60. Development of The Lower Respiratory System: The Lungs and Terminal Respiratory Tubes

  1. Introduction: as the lungs develop, they acquire a layer of visceral pleura from the splanchnic mesenchyme, and with expansion the lungs and pleural cavities grow caudally into the mesenchyme of the body wall and come to lie near the heart. The thoracic cage becomes lined by parietal pleura derived from somatic mesoderm
    1. DURING WEEKS 4 AND 5, the respiratory system roughly mimics that of amphibians (lungs have 2 air sacs); during weeks 7 and 8, when segmental bronchi and bronchopulmonary segments are seen, the lungs resemble those of reptiles. From here, 4 stages of development are described
      1. Pseudoglandular period (weeks 5-17): the developing lung resembles a gland, and during this period, the bronchial divisions are differentiated and the air-conducting system is establishe
        1. By week 17, all elements of the lung are formed-except those related to gas exchang Respiration is not feasible because airways are blind-ending tubules
      2. Canalicular period (weeks 13-25): a time overlap exists because cranial lung segments mature earlier than caudal ones
        1. The lumina of the bronchi and bronchioles get larger, and lung tissue becomes more highly vascularized
        2. By week 24, each terminal bronchiole has formed 2 or more respiratory bronchioles, and respiration is possible by the end of this period since some terminal sacs or primitive alveoli are present at the ends of respiratory bronchioles and vascularization is very good
      3. Terminal sac period (week 24 to birth): many terminal sacs develop, lungs have lost their canalicular appearance, and the sac epithelium becomes thin with capillaries bulging into them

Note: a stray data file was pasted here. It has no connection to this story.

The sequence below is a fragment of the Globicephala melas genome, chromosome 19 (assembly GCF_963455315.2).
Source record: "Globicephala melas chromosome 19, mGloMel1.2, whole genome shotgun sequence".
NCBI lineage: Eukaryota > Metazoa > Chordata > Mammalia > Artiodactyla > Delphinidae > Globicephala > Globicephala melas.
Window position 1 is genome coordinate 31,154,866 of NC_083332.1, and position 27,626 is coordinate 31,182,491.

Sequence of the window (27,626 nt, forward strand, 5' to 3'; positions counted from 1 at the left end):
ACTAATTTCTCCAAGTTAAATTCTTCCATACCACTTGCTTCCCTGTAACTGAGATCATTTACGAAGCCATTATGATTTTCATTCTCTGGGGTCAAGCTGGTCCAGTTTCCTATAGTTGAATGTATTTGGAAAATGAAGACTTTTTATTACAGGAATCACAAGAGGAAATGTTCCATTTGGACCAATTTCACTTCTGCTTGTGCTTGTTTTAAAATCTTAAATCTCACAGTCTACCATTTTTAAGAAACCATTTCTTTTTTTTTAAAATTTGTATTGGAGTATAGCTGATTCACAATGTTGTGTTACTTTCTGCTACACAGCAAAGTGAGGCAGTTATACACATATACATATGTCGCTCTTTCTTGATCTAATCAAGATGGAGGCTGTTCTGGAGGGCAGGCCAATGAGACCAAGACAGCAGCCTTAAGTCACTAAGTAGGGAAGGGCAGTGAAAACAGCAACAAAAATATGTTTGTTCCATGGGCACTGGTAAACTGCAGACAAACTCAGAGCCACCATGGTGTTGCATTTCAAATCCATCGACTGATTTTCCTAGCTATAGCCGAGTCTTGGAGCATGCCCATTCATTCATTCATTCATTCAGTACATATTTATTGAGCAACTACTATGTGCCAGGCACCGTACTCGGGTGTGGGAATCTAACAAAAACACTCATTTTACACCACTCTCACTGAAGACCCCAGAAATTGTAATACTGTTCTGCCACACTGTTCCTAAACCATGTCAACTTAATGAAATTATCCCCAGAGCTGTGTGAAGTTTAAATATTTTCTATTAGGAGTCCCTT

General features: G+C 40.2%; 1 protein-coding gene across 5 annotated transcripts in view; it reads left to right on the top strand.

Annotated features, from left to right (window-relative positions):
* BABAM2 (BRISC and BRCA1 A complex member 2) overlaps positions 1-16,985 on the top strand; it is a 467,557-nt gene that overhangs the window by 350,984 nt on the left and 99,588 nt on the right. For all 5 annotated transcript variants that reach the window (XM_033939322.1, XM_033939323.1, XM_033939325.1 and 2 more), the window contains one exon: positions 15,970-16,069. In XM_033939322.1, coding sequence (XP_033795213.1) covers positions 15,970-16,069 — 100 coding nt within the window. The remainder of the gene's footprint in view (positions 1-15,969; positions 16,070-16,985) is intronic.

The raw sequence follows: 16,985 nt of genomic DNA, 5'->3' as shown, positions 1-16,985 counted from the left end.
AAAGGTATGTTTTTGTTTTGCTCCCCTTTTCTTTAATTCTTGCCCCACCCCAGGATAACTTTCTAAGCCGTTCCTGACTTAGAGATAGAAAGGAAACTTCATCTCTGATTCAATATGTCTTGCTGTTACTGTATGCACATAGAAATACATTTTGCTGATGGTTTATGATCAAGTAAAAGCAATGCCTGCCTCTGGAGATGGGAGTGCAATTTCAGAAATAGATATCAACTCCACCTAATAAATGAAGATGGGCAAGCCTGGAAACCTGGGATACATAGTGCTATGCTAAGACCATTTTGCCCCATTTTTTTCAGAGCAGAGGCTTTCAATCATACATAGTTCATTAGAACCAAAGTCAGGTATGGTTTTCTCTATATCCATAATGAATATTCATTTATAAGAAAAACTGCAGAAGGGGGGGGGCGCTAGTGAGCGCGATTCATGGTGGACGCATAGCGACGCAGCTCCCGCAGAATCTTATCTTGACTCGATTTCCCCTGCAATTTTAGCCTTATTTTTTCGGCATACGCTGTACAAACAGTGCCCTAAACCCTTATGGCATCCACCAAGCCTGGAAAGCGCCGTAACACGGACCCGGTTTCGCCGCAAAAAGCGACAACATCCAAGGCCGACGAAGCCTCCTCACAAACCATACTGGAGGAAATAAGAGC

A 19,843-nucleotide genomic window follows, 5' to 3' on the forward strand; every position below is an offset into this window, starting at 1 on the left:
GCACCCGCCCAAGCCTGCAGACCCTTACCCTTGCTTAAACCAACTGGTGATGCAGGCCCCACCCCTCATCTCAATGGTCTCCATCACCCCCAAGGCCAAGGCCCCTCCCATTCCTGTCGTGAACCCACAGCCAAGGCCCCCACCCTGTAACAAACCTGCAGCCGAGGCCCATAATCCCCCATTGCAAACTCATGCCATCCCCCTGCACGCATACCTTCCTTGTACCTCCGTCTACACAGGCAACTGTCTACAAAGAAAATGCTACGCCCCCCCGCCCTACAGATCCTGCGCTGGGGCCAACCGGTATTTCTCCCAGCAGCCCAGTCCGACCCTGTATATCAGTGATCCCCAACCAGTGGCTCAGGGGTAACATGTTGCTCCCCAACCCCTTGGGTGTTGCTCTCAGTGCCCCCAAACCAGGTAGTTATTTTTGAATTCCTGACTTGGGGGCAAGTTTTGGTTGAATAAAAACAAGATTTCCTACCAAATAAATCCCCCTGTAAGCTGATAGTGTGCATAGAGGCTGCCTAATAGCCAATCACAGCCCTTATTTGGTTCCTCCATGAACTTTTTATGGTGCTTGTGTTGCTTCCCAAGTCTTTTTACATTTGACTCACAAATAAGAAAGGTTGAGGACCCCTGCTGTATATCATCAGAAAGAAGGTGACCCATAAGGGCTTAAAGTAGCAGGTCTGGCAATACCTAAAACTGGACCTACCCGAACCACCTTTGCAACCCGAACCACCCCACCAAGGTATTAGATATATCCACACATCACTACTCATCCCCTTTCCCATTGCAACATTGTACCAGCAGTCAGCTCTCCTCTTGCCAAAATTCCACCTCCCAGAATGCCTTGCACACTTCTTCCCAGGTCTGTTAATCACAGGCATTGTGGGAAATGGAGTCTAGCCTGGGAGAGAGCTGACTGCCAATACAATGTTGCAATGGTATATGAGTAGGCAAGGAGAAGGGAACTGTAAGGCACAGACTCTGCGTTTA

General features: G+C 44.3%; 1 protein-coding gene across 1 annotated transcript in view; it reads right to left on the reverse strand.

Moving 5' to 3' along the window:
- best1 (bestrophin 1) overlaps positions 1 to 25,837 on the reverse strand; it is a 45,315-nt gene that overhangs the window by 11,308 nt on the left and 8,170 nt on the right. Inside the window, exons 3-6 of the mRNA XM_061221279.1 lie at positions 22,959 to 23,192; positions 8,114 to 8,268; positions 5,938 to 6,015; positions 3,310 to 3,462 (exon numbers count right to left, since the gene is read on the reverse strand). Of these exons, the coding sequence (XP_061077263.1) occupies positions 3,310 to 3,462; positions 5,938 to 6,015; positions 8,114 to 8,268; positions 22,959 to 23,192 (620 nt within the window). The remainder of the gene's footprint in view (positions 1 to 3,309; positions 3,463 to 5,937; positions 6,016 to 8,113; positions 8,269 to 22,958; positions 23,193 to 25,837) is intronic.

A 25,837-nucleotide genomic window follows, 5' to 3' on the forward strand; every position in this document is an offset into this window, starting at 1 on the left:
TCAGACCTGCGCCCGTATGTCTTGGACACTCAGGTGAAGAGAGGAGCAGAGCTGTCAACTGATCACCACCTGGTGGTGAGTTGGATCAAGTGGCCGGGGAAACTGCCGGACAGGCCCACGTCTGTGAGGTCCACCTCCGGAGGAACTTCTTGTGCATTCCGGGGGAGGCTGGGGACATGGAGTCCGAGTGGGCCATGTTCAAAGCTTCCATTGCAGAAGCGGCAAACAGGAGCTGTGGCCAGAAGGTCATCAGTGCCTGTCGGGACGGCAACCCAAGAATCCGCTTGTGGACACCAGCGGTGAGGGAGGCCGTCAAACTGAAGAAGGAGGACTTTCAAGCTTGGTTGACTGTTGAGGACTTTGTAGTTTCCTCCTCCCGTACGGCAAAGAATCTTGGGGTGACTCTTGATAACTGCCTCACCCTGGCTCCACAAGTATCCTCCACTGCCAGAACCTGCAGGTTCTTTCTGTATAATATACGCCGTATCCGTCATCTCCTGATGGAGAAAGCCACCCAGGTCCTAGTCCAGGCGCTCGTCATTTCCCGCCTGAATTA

1. The terminal sacs are lined by a continuous flattened epithelium of entodermal origin and are called type I alveolar epithelial cells
        2. Capillary networks proliferate greatly in the surrounding mesenchyme, and there is a concurrent development of lymphatic capillaries
        3. By weeks 25-28 (1000 g fetus), sufficient terminal sacs are present so that survival of a premature birth is possibl The adequate pulmonary vasculature and the alveolar surface area are the critical considerations
        4. In addition to type I cells, type II alveolar cells (cuboidal cells with a brush border of the terminal sacs) or secretory cells differentiate (weeks 23-24). They secrete surfactant (see later discussion, Section 61 next)
      4. Alveolar period (late fetal to 8 years): terminal sac epithelial lining attenuates to a very thin squamous type
        1. Type I cells become so thin that underlying capillaries bulge into space of each terminal sac
        2. By late fetal period (week 28), the lungs are capable of respiration because alveolar-capillary (respiratory) membrane (blood-gas barrier) is thin enough to allow gas exchange and an adequate amount of surfactant is being produce The lungs begin their vital function at birth
        3. At beginning of this period, respiratory bronchioles terminate in a cluster of thin-walled terminal sacs (future alveolar ducts) separated by loose connective tissu Thus, alveolar ducts probably do not exist before birth
        4. Mature alveoli do not form for some time after birth
        5. At birth, air expands the primitive alveoli slightly and the lungs expan Increase in lung size after birth is really due to an increase in the number of primary alveoli rather than an increase in alveolar siz One-eighth to one-sixth of adult number are seen in the newborn.
          1. From years 3 to 8, the number and size of immature alveoli increase as does the potential to form additional primitive alveol As the primitive alveoli increase in size, they also mature

development of  the lower respiratory system: the lungs and terminal respiratory tubes: image #1